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Many Cuban bakeries in Miami bake empanadas, which are small pastries that enclose with sweet or savory fillings. While the commercially made empanadas are delicious, they don’t compare to these homemade treats. First of all, these empanadas are — you guessed it — fried. Second, this filling is a combination of chorizo and sweet ham, providing a delicate flavor balance. I’ve also given you two options for making them with ground beef or with guava and cream cheese, for a sweet treat.
I serve these chorizo empanadas with a creamy picante dipping sauce that complements them perfectly. I invented this recipe many years ago, in an effort to find a nice appetizer to serve with mojitos and beer. I have been famous for them ever since. In fact, I cannot seem to fry them fast enough, and inevitably people burn their tongues trying to eat the empanadas before they have had a chance to cool.
You can prepare the stuffing for empanadas well in advance and freeze or refrigerate them until you’re ready to proceed with the recipe. This recipe calls for frozen turnover pastry disks (discos para empanadas), which are available at most major grocery stores in the Hispanic frozen food section (Goya makes some).
Makes 20 medium or 40 appetizer-sized empanadas
• 2 tablespoons olive oil
• 1 garlic clove, minced
• 1/4 cup diced onion
• 1/4 cup diced green bell pepper
• 1/2 cup tomato sauce
• 1/4 cup vino seco (dry white cooking wine)
• 1/4 teaspoon pepper
• 1/2 pound ground Spanish chorizo sausage
• 1/2 pound ground sweet ham
• 20 discos para empanadas (frozen turnover pastry disks), thawed and kept in the refrigerator
• Canola oil, for shallow frying
• 1 cup thick, refrigerated ranch dressing (I like Marie’s)
• 1 to 2 tablespoons hot sauce (like Tabasco)
• 1 to 2 teaspoons chopped cilantro
To make the empanadas, heat the oil in a shallow pot over medium-high heat. Add the garlic, onion, and bell pepper, and sauté for 5 to 7 minutes, until soft. Add the tomato sauce, vino seco, and pepper, and cook for 5 to 7 minutes, stirring frequently. Add the chorizo and ham and continue cooking for an additional 5 minutes, stirring frequently. Turn the heat off and allow the mixture to cool to room temperature. Taste and add salt, if necessary.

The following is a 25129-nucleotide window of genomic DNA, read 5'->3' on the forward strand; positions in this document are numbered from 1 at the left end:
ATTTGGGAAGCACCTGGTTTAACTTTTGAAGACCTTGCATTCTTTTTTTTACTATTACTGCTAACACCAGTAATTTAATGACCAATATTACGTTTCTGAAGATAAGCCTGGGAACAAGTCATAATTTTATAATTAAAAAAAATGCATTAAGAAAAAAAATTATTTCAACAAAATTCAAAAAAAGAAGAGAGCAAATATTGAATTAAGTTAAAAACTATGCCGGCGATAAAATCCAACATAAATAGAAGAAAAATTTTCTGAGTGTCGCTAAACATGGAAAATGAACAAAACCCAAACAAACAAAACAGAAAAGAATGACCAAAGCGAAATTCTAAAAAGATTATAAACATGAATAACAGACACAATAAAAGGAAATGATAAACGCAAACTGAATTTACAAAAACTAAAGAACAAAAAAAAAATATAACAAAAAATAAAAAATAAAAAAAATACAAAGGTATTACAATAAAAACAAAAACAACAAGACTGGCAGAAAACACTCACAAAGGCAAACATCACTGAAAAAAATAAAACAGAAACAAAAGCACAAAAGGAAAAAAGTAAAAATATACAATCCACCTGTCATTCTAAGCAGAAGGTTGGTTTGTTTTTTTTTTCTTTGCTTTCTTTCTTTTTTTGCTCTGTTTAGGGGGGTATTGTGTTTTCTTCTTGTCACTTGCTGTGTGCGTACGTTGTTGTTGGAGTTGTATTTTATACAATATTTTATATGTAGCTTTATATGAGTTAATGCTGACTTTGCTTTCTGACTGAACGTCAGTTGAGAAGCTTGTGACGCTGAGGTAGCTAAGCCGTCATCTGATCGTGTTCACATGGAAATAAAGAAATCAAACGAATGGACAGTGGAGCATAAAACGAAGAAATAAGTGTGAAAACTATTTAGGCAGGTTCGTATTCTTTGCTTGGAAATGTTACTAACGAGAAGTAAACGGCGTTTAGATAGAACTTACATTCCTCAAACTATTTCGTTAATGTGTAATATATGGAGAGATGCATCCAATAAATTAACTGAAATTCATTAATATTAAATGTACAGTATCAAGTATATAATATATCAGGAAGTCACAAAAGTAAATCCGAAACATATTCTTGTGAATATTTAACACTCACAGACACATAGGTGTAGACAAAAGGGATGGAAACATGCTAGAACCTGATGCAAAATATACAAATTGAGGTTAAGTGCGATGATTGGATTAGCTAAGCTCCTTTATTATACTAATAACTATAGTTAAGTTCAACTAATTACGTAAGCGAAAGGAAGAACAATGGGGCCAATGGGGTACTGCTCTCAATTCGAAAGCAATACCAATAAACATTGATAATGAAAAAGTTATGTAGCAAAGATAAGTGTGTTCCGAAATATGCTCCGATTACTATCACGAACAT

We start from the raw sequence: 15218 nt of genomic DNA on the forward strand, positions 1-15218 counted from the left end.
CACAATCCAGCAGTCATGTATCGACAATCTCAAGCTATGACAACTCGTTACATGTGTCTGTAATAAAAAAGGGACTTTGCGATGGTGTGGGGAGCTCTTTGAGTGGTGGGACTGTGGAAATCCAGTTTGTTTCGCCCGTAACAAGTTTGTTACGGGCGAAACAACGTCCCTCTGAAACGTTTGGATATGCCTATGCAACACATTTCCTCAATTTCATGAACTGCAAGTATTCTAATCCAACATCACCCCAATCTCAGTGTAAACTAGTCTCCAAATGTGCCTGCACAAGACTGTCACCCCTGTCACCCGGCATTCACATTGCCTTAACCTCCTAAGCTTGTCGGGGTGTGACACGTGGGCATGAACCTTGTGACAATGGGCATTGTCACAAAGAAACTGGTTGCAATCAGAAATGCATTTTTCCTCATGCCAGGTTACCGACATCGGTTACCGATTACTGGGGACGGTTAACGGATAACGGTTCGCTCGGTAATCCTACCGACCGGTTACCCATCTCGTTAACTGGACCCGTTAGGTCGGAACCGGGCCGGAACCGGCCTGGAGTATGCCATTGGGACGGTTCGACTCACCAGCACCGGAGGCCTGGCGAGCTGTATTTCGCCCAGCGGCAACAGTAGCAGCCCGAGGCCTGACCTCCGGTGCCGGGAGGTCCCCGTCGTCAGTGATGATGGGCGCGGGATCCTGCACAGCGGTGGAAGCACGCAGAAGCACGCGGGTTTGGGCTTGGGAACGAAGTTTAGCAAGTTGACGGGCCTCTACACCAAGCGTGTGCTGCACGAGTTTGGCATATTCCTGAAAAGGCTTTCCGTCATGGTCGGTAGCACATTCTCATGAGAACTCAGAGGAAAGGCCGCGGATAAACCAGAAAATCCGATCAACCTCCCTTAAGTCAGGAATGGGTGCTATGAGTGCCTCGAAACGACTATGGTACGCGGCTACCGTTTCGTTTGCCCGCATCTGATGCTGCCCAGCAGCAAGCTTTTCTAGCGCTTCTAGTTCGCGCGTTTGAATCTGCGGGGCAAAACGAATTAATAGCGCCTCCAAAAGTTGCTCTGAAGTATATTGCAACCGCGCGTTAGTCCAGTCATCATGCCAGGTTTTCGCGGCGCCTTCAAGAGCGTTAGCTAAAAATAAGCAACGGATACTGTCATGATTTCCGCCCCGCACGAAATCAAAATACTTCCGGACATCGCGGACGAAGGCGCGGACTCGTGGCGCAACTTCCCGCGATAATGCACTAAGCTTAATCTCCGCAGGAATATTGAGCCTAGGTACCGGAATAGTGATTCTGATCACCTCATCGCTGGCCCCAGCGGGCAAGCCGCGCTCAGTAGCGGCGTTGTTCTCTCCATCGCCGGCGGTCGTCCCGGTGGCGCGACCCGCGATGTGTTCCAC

Remove one package of the pastry disks from the refrigerator. (Always leave the ones you aren’t working with in the refrigerator. They are easier to work with if they are firm.) Working on a lightly floured surface, separate the disks. If you are making appetizer-sized empanadas, cut each disk in half, creating two semicircles. If you are making the larger empanadas, leave the disks whole.
Place 1 to 1-1/2 teaspoons of filling in the center of each half disk or 1 to 1-1/2 tablespoons in the center of each whole disk. Fold each half disk to make a small triangle or each whole disk to make a semicircle. Using the tines of a fork, press around the edges to seal. If you do not plan to fry the empanadas immediately, covered them with a damp towel or place them in an airtight container and refrigerate them for up to 5 days.
Heat the oil in a deep pan to 350°F over medium heat. If you do not own an oil thermometer, dip the corner of one of the empanadas in the oil to check if it is hot enough. The oil should bubble around the dough.
Add the empanadas, about 4 to 5 at a time, to the oil and fry them for 3 to 4 minutes, turning them once, until they are golden brown. Transfer to a paper towel–lined plate and continue frying the rest of the empanadas.
To make the dipping sauce, combine the ranch dressing and hot sauce in a bowl and garnish with the cilantro. Serve in a small bowl alongside the hot empanadas.
Recipe from ¡SABOR! A PASSION FOR CUBAN CUISINE
by Ana Quincoces Rodriguez (Running Press
November 2008, Hardcover Original/$29.95)
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